Is procrastination a bad thing?

Procrastinate: put off till another day or time; defer; delay.

Is this such a bad thing? I mean, we’ve all put things off ’til tomorrow, next week etc. Right? i.e. I’ll start my new diet Monday but never do, I’ll start cramming for my exams soon, I’ll wait ’til hubby’s in a better mood to tell him about the latest credit card bill. And who hasn’t made New Year resolutions? Or who’s said, I must start saving for retirement?

For many people, a little procrastination isn’t harmful — like 15 minutes lost in Facebook or putting off doing the ironing for a few days. However, for some people, procrastination can create massive problems at home, at university and in their workplace. In fact, it can impact on every area of their lives.

According to Joseph Ferrari (Professor of psychology at DePaul University in Chicago and author of Still Procrastinating: The No Regret Guide to Getting It Done), around 20 percent of U.S. adults are chronic procrastinators. Psychology Today UK agrees “Approximately 20 percent of people are chronic procrastinators.” Yet more, a recent poll by Nationwide Building Society found that nearly two-thirds (63%) of those questioned identify themselves as procrastinators (Luke O’Reilly, The Metro, UK, 2014).

Deposit Photos

A common misconception is that procrastinators have poor time management skills and tho’ this can sometimes be the case, there could be deeper issues at play. Ferrari says “It really has nothing to do with time-management – to tell the chronic procrastinator to just do it would be like saying to a clinically depressed person, cheer up.”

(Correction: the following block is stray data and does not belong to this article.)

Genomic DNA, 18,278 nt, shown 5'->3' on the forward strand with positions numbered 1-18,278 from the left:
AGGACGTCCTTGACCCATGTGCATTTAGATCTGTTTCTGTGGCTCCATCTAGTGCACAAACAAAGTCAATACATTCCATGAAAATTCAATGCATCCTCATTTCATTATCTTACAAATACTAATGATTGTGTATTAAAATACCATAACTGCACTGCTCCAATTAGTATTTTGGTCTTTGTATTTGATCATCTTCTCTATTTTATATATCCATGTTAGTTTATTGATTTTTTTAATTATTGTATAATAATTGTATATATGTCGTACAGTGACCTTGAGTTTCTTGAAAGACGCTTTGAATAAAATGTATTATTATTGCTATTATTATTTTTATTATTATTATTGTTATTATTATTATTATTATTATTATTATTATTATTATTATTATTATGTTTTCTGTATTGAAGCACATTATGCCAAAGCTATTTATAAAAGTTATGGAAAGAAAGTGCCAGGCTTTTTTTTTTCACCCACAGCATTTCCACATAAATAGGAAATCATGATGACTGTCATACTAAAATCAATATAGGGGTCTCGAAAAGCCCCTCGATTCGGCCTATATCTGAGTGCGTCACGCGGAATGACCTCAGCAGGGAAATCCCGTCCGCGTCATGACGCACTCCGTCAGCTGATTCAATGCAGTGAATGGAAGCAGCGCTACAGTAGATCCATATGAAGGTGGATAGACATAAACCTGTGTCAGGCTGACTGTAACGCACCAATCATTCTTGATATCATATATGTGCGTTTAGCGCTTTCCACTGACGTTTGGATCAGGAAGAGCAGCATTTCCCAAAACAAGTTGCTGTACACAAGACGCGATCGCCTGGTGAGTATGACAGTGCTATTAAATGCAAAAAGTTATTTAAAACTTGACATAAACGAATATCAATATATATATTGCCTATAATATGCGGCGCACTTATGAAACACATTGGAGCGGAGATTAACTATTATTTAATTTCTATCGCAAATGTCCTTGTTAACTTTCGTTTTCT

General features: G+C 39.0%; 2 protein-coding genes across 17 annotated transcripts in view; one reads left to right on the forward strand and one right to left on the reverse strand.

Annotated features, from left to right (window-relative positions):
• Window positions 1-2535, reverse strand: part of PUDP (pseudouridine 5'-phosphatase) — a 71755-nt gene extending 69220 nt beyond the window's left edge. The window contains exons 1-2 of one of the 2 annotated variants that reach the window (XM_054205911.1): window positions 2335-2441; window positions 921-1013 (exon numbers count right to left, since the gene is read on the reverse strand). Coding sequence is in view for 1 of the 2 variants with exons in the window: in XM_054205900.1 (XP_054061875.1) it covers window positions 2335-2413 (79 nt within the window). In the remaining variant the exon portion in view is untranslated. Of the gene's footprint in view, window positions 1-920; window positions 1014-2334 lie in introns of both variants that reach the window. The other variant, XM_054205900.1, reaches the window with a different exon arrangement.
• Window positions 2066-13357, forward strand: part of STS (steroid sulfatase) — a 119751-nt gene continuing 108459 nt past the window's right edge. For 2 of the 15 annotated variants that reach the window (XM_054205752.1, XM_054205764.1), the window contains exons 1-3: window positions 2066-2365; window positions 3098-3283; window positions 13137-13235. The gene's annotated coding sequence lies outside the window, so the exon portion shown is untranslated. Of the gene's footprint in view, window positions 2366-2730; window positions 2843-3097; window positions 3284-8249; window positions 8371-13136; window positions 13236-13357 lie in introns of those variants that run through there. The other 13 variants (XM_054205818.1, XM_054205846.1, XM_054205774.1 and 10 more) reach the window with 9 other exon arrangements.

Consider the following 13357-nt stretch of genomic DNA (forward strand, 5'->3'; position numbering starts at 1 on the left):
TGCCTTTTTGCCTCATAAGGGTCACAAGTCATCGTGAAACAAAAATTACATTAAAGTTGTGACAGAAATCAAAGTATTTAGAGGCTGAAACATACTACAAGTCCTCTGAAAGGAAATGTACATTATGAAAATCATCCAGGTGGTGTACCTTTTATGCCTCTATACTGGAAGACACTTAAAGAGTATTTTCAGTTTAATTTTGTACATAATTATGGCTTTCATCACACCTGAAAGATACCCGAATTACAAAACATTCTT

Neil Fiore (The Now Habit, 2007) also wrote that “procrastination is not typically a function of laziness, apathy or work ethic.” It may be a self-defense behavior that develops to protect a person’s sense of self-worth i.e. better not to start the diet than to start it and admit failure to lose weight or better not to put in the exam paper/essay than to put it in and fail – some would rather be seen as being unable to manage time than fail the task itself.

Maria Lamia (What Motivates Getting Things Done: Procrastination, Emotions, and Success) says our emotions are what motivate our behaviour, and that procrastinators are motivated by their own particular emotional history. She wrote about two types of procrastinator: those who procrastinate and don’t get the job done and those deadline-driven procrastinators who do get the job done (and they almost always do it well).

“Many people who delay and don’t get the job done – they delay and fail – often say ‘my problem is that I’m a procrastinator’. We have to remember that failure, for some, creates shame, and people who continuously fail have a lot of shame. They’re not motivated by emotional responses at a deadline, but rather they’re inhibited by them. So when a deadline passes, they blame it on procrastination in order to save face… what’s better than blaming it on procrastinating, rather than look at the emotional issues that are really interfering with you doing the work?” So there are some psychological and emotional elements at work here. Is it a mental health problem?